Scorpions of The Supreme Darkness: A Vargrav & Grafvitnir Double Review
The Finnbear got a double shot of feral reviewing prowess for ya.
A brisk year or so ago, I welcomed the coming of Vargrav – a symphonic black metal band that promulgated the golden age of Obtained Enslavement and Dimmu Borgir. Soon it will already be the time for the bands sophomore full-length Reign In Supreme Darkness to be released. Such a short wait often leads to anxiety, but Netherstorm was actually written and demoed back in 2016, despite being released early last year, lending a more considerable time between the two.
Where Netherstorm approached it’s art from a similar angle as Ringarë did earlier this year on their debut Under Pale Moon, with lengthy songs awash in heavy layers of synth and lengthy songs mostly following an ascetic structure, seeking a sense of cosmic mysticism. While Reign In Supreme Darkness does follow a mostly similar path, some notable differences do set the albums apart. Following the intro, “The Glory of Eternal Night” immediately makes this known, it’s shorter than any of the debut’s songs, but one of the longest here. It’s also livelier than much of the older material, it’s slithering riffs going through more permutations and changes than seen before, yet more careful in this manner than some of the songs that follow. It’s also a comfortable opener, lulling into a sense of familiarity, being a re-recording of an older song that appeared on the 7″ EP of the same title, offered as a bonus for the purchasers of Netherstorm’s LP edition.
Reign In Supreme Darkness appears more directly riff-heavy than the debut as the guitars and keys have diverged, now taking complimentary routes, instead of simultaneous ones. Though a lot of the actual “liveliness” of the record comes from it’s comparatively compactness, having all the movement is restricted to a smaller space. Only the closer, “Arcane Stargazer” reaches for the same lengths, though with several more individual ideas. I loved Netherstorm, and it ended p on my top 3 last year, and though it may be a little early to say, Reign In Supreme Darkness might be even better.
With Grafvitnir you always know what you’re going to get. Melodic, riff-heavy black metal with a variation of that unique, instantly recognizable guitar tone you’ve come to associate with them. I’ve come to quote Lizard’s apt description of the band on his Necrosophia review before, but little else could as well capture the essence of the band’s chaosophical black metal – “offering no respite by way of clean passages or frilly interludes, just sharply honed icicles which pierce through the foggy Scandinavian veil of Winter and perforate your ear drums on their way into your brain. While a pervading melodic element exists in the songs, it is entirely based at the cold end of the spectrum, gusting with frigid squalls rather than balmy emotive breezes.”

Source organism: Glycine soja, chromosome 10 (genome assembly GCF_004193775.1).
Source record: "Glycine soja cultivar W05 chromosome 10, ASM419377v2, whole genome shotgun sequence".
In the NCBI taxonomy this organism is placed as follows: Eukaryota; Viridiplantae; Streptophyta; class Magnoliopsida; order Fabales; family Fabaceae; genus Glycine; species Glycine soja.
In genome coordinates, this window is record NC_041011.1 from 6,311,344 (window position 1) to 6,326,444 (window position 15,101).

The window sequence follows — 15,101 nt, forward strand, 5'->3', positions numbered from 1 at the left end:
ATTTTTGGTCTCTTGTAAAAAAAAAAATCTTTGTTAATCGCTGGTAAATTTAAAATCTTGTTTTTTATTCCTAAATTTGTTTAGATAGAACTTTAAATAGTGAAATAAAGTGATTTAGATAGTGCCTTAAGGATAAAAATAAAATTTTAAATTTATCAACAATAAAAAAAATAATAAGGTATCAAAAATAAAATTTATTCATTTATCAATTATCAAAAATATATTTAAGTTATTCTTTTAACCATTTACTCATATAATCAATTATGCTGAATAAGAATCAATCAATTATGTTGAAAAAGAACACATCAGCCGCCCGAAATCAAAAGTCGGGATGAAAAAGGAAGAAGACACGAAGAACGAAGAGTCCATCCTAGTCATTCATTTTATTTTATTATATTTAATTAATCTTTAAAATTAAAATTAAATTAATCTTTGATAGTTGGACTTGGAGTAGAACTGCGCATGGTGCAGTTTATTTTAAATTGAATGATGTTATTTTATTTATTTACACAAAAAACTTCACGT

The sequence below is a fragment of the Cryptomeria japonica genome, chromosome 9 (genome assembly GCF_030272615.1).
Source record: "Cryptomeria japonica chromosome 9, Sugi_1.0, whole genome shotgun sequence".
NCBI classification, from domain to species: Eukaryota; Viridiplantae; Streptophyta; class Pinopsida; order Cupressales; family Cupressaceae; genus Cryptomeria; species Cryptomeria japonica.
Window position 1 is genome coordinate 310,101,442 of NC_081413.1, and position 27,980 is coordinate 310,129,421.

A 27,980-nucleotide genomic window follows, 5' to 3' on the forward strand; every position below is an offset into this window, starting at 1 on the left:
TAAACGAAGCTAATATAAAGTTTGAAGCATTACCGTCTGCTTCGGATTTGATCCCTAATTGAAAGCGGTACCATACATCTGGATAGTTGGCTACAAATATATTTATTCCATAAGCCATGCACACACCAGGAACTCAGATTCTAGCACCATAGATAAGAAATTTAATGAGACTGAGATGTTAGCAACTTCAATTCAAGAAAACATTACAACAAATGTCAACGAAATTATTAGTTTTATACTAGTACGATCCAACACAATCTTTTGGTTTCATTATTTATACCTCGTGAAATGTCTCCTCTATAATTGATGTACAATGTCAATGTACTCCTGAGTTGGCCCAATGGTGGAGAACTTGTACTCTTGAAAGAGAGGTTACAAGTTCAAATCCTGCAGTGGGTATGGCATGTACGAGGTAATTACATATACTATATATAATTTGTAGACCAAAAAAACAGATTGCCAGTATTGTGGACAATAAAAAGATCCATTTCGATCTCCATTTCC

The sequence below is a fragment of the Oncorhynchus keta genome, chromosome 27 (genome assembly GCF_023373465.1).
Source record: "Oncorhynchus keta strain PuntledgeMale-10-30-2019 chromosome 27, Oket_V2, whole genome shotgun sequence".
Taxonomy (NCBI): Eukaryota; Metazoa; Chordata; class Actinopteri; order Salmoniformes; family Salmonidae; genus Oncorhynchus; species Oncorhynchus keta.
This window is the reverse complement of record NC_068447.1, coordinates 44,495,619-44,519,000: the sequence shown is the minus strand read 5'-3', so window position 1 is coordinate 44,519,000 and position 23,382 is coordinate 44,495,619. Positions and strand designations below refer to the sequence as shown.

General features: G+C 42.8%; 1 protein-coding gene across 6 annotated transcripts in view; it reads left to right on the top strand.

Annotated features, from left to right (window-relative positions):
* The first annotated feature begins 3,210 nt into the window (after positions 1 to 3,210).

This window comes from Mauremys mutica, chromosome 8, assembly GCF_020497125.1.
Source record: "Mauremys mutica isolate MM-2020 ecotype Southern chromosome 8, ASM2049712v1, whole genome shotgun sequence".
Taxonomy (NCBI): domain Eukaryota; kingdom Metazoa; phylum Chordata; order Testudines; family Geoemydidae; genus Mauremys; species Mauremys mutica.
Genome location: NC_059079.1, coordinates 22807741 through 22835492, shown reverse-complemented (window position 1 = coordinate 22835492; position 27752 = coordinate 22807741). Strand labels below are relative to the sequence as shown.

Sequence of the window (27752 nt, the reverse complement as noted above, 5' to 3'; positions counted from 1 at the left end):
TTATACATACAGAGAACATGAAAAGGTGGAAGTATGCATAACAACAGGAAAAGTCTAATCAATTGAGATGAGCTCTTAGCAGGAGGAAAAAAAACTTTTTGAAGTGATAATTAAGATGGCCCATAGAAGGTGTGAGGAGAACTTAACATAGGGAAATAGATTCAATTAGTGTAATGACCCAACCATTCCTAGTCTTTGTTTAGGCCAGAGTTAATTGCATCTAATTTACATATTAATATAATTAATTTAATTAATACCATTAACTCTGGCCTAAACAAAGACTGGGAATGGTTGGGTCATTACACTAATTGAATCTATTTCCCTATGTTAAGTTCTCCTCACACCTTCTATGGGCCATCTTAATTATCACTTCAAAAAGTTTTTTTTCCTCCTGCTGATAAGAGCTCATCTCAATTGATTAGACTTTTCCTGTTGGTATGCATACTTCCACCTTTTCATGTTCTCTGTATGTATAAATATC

Venenum Scorpionis attempts to break through Grafvitnir self-imposed walls about as much as the band tries to bend the boundaries of black metal as a genre, which is to say, not at all. The excellent, labyrinthine “The Beast Inside”, or the lengthier “Nocturnal Sun” that does find and take advantage of an additional gear without compromising the band’s unifying vision are some of the best the Swedes have put to tape. Put that together with Venenum Scorpionis being (barely) their shortest album to date, add two longer-than-usual interludes of which the title-track is your average ambient track already put to use on their previous record, and the re-recorded “I Nattens Mantel Svept” from their Vessel of Serpent Fire demo an all-acoustic mood piece that simultaneously breaks the band’s modus operandi and somehow only fortifies it, and Venenum Scorpionis’ balanced, clear mix, Grafvitnir’s latest is bound to satisfy any fan, and would serve as one of the better entry points for newcomers. Not to mention that unlike practically every other Grafvitnir it’s easily available from Bandcamp, or streaming services such as Spotify.
Rejoice, for after writing this review, four of Gravitnir’s six full-lengths have been added to Spotify, and I assume to other streaming services as well